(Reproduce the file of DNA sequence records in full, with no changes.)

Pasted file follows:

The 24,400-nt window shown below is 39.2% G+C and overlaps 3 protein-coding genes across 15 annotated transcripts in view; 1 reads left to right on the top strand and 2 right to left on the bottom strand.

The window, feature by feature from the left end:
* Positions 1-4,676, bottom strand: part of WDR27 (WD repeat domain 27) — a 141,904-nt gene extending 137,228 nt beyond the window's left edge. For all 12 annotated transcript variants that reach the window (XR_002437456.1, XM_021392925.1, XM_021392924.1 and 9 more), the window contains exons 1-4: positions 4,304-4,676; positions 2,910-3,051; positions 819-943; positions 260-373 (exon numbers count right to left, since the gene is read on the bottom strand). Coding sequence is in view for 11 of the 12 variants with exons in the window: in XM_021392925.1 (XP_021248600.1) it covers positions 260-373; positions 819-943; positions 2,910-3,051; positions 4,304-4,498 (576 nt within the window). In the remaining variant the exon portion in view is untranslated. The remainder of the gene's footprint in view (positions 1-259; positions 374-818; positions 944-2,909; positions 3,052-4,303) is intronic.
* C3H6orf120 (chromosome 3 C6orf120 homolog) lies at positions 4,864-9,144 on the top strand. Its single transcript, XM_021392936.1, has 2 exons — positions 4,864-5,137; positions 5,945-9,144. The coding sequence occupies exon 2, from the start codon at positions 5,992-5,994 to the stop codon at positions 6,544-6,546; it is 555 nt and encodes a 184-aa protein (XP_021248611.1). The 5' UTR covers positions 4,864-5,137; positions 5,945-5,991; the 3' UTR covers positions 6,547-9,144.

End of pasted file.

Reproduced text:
The 24,400-nt window shown below is 39.2% G+C and overlaps 3 protein-coding genes across 15 annotated transcripts in view; 1 reads left to right on the top strand and 2 right to left on the bottom strand.

The window, feature by feature from the left end:
* Positions 1-4,676, bottom strand: part of WDR27 (WD repeat domain 27) — a 141,904-nt gene extending 137,228 nt beyond the window's left edge. For all 12 annotated transcript variants that reach the window (XR_002437456.1, XM_021392925.1, XM_021392924.1 and 9 more), the window contains exons 1-4: positions 4,304-4,676; positions 2,910-3,051; positions 819-943; positions 260-373 (exon numbers count right to left, since the gene is read on the bottom strand). Coding sequence is in view for 11 of the 12 variants with exons in the window: in XM_021392925.1 (XP_021248600.1) it covers positions 260-373; positions 819-943; positions 2,910-3,051; positions 4,304-4,498 (576 nt within the window). In the remaining variant the exon portion in view is untranslated. The remainder of the gene's footprint in view (positions 1-259; positions 374-818; positions 944-2,909; positions 3,052-4,303) is intronic.
* C3H6orf120 (chromosome 3 C6orf120 homolog) lies at positions 4,864-9,144 on the top strand. Its single transcript, XM_021392936.1, has 2 exons — positions 4,864-5,137; positions 5,945-9,144. The coding sequence occupies exon 2, from the start codon at positions 5,992-5,994 to the stop codon at positions 6,544-6,546; it is 555 nt and encodes a 184-aa protein (XP_021248611.1). The 5' UTR covers positions 4,864-5,137; positions 5,945-5,991; the 3' UTR covers positions 6,547-9,144.